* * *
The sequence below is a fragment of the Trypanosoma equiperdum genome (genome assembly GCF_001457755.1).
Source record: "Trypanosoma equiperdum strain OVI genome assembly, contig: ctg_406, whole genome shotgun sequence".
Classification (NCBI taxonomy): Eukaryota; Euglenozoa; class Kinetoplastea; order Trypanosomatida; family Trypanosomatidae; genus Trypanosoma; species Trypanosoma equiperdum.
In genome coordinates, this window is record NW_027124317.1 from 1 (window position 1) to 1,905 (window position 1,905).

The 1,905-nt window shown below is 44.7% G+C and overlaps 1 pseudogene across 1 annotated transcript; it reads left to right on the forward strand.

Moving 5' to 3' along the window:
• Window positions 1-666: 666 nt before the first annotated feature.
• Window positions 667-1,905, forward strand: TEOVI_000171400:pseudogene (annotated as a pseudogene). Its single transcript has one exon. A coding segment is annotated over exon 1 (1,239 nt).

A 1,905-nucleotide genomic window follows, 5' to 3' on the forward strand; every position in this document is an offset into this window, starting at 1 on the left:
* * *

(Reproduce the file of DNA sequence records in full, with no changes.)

The sequence below is a fragment of the Trypanosoma equiperdum genome (genome assembly GCF_001457755.1).
Source record: "Trypanosoma equiperdum strain OVI genome assembly, contig: ctg_406, whole genome shotgun sequence".
Classification (NCBI taxonomy): Eukaryota; Euglenozoa; class Kinetoplastea; order Trypanosomatida; family Trypanosomatidae; genus Trypanosoma; species Trypanosoma equiperdum.
In genome coordinates, this window is record NW_027124317.1 from 1 (window position 1) to 1,905 (window position 1,905).

The 1,905-nt window shown below is 44.7% G+C and overlaps 1 pseudogene across 1 annotated transcript; it reads left to right on the forward strand.

Moving 5' to 3' along the window:
• Window positions 1-666: 666 nt before the first annotated feature.
• Window positions 667-1,905, forward strand: TEOVI_000171400:pseudogene (annotated as a pseudogene). Its single transcript has one exon. A coding segment is annotated over exon 1 (1,239 nt).

A 1,905-nucleotide genomic window follows, 5' to 3' on the forward strand; every position in this document is an offset into this window, starting at 1 on the left: